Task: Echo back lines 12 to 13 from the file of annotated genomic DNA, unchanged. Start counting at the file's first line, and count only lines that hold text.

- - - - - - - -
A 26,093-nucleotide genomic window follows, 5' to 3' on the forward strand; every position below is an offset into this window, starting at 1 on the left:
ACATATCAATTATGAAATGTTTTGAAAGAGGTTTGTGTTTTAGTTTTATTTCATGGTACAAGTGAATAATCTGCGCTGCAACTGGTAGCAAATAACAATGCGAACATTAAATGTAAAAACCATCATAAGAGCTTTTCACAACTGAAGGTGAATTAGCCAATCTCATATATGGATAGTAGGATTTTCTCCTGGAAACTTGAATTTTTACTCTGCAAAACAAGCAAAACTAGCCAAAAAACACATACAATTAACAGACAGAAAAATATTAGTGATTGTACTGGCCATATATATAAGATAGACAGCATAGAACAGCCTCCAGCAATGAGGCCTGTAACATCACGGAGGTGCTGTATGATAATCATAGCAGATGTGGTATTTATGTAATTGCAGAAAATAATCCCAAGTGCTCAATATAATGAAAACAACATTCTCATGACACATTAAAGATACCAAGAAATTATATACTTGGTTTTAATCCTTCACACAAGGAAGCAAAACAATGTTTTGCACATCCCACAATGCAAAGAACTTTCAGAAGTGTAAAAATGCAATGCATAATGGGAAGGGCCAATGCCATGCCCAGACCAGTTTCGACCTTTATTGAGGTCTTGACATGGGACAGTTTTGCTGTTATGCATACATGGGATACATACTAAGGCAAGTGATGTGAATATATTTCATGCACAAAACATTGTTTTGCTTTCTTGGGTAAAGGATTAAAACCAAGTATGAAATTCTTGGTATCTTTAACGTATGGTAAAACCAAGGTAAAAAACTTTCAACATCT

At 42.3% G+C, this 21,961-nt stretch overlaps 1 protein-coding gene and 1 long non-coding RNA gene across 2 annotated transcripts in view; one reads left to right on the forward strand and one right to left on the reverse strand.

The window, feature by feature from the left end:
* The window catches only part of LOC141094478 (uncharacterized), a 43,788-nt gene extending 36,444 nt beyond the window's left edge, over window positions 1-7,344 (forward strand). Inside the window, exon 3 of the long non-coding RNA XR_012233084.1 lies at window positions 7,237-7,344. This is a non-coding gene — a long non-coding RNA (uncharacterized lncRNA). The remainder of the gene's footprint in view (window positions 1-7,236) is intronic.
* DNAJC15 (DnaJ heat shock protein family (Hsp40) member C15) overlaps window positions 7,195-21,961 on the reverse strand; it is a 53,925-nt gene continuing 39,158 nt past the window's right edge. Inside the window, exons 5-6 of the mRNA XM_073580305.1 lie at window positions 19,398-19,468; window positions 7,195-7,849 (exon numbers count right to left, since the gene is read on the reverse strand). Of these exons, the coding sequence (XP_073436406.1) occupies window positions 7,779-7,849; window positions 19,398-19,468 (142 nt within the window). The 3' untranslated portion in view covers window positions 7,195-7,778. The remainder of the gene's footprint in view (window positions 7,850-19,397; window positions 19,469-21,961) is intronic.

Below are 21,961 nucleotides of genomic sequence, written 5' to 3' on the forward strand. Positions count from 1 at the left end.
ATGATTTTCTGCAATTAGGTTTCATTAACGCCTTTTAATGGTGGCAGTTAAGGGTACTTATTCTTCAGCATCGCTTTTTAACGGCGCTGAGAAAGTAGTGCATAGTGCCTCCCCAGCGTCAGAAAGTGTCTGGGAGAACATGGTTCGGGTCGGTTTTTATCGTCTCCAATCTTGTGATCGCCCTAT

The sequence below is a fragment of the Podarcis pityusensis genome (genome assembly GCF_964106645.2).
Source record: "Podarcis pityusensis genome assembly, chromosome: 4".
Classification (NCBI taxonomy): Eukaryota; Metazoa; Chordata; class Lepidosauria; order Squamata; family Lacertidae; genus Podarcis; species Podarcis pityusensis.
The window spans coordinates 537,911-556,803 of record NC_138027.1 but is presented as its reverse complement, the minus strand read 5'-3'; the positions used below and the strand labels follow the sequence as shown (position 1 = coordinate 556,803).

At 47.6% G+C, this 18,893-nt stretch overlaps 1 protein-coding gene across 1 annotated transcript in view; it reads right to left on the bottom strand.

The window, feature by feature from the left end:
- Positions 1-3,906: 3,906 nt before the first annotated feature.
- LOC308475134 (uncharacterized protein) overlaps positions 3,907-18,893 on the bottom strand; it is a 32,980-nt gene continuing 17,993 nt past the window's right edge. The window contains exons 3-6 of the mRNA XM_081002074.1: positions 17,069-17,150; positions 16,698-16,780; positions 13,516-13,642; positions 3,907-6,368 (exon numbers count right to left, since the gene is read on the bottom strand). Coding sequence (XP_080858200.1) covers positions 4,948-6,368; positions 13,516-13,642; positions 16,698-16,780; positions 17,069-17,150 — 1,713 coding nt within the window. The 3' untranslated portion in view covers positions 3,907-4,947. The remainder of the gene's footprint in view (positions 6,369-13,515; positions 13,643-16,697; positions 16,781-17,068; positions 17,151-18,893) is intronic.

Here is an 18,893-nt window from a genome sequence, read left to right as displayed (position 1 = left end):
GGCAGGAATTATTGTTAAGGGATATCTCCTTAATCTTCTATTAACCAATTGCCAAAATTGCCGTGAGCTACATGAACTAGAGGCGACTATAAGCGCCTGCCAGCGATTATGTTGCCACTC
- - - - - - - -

The window spans coordinates 537,911-556,803 of record NC_138027.1 but is presented as its reverse complement, the minus strand read 5'-3'; the positions used below and the strand labels follow the sequence as shown (position 1 = coordinate 556,803).

At 47.6% G+C, this 18,893-nt stretch overlaps 1 protein-coding gene across 1 annotated transcript in view; it reads right to left on the bottom strand.